A lot or a little?
The parents' guide to what's in this music.
What parents need to know
Parents need to know that Brantley Gilbert's single "Bottoms Up" is a song about drinking, partying, and flirting. Lyrics such as "find a keg and fill ya cup" don't mention any specific type of alcohol but encourage listeners to drink. The video for this hit song portrays Gilbert as a moonshiner loading bottles and kegs into his car and driving with shotgun-toting henchmen on the running boards. The video also shows women caressing Gilbert, and a couple of lines of the song are sexually suggestive ("Never thought a country song would make you move like that"), but there are no overt references to sex in the lyrics.
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What's the story?
Brantley Gilbert's chart-topping country track BOTTOMS UP is the lead single off his sophomore album Just As I Am. In this song, the singer imagines himself and another person running moonshine "like Bonnie and Clyde" down a country road, singing to the radio, and then stopping to drop the tailgate on their truck and tap a keg. A girl in the video dances seductively, and the singer repeatedly encourages listeners to fill their cups, raise their glasses, and drink.
Is it any good?
The coolest aspect of Brantley Gilbert's single "Bottoms Up" is the way he sets lyrics about drinking and partying to somewhat dark, hard-rocking music. The sense is that this is not your typical party song. Gilbert's songs generally express a country-outlaw attitude that strays from the polished country-pop singers of Nashville. Despite being full of iffy messages, this track has a pleasantly poppy and dark hook that prevents it from sounding like just another formulaic country-pop composition.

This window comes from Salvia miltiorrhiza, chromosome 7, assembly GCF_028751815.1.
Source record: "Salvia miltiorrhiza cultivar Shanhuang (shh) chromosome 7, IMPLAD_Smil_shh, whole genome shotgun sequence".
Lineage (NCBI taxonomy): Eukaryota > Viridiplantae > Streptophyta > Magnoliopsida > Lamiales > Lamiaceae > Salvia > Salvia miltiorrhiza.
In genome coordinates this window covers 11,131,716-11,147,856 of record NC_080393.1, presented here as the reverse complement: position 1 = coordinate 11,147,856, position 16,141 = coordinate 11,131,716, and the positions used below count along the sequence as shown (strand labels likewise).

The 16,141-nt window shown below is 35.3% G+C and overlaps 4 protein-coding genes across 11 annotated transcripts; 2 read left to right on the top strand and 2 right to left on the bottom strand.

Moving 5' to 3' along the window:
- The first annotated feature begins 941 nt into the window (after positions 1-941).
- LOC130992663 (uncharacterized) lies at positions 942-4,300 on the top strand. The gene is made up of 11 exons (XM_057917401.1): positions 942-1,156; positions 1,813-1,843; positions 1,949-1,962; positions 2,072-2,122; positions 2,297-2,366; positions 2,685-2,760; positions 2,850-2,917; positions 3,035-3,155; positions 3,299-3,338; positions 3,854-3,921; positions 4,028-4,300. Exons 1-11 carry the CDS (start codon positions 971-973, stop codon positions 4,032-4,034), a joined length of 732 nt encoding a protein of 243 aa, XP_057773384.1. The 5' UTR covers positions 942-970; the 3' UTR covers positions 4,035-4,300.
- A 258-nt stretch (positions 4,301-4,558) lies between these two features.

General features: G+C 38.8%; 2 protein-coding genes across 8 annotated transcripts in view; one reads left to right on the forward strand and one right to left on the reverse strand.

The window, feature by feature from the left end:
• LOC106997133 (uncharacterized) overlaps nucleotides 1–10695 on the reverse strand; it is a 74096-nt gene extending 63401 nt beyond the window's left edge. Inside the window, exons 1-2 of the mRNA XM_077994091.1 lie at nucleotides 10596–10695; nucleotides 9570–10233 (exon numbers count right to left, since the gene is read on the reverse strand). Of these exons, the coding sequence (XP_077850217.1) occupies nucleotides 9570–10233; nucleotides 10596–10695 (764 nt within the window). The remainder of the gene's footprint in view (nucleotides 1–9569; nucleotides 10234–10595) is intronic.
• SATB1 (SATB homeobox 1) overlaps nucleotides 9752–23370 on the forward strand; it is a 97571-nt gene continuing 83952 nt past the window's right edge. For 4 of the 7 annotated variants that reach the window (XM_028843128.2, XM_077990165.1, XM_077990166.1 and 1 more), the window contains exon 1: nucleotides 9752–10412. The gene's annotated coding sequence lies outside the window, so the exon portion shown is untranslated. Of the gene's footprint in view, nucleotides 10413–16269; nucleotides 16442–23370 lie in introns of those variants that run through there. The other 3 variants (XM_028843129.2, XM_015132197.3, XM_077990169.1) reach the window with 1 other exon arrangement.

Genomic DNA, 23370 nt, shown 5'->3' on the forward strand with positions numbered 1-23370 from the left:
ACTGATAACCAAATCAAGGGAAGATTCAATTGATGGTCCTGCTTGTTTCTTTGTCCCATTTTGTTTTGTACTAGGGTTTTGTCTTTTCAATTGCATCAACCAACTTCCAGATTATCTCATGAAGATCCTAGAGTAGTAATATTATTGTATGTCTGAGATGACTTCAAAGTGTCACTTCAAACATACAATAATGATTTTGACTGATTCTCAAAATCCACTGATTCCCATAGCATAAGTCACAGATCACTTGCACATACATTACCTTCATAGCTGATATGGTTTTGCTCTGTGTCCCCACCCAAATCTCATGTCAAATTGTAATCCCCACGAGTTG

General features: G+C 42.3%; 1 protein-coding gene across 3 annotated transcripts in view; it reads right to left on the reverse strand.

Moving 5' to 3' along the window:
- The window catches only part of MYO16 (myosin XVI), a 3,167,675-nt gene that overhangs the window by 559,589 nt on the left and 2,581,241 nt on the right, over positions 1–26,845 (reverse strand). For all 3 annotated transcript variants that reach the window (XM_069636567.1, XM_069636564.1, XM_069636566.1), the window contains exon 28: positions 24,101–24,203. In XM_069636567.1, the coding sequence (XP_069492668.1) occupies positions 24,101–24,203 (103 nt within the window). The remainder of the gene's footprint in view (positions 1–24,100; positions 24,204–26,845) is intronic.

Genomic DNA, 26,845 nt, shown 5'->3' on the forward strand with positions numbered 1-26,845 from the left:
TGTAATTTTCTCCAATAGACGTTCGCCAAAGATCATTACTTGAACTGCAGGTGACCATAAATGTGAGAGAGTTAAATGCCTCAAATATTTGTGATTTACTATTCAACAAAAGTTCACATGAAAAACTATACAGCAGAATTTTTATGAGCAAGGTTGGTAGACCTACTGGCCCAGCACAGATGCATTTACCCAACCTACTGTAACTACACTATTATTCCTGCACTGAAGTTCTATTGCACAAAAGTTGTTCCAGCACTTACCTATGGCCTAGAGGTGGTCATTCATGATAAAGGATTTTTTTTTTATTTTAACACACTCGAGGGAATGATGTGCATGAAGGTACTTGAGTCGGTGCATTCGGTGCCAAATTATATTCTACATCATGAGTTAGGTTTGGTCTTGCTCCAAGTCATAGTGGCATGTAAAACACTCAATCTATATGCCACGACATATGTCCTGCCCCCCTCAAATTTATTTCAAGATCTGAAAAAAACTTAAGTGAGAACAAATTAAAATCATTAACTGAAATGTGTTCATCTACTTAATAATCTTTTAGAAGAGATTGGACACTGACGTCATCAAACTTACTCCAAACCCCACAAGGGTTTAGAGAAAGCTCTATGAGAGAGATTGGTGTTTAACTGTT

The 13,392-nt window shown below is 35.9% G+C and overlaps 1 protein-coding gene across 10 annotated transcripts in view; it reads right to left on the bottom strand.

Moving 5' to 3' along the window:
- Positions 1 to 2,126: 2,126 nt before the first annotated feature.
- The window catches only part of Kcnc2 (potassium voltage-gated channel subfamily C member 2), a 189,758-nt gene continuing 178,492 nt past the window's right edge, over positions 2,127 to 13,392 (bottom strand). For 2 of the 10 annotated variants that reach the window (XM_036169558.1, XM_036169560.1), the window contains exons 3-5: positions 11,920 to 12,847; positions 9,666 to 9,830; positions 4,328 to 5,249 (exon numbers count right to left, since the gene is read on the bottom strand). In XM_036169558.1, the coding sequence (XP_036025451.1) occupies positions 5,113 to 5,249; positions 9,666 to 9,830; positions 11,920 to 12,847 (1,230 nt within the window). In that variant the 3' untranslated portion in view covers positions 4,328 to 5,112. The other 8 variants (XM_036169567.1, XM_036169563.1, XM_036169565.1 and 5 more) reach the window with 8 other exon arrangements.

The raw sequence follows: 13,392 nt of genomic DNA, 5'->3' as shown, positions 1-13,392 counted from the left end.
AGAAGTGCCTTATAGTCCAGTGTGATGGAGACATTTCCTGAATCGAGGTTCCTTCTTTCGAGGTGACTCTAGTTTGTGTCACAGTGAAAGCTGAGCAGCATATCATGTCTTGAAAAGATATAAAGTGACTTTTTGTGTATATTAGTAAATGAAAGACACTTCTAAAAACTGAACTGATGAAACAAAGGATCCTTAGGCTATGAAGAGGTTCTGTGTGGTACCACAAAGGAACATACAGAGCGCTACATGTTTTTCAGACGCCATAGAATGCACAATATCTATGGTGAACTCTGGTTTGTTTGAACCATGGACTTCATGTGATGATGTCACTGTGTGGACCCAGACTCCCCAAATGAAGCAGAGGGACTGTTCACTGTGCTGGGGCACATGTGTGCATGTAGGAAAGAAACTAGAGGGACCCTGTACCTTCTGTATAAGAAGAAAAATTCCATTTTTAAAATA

Talk to your kids about ...
Families can talk about the way alcohol use is portrayed in the video for "Bottoms Up." In parts of the video, Brantley Gilbert plays a Prohibition-era moonshiner, while other parts show him playing for a party full of drinkers. Does either era look glamorous to you?
The lyrics for "Bottoms Up" have a lot of lines about partying and drinking, but the musical tone is a bit dark. How does this song make you feel, compared to a song such as Little Big Town's "Pontoon"?
Does this song sound "country" to you? Why, or why not?
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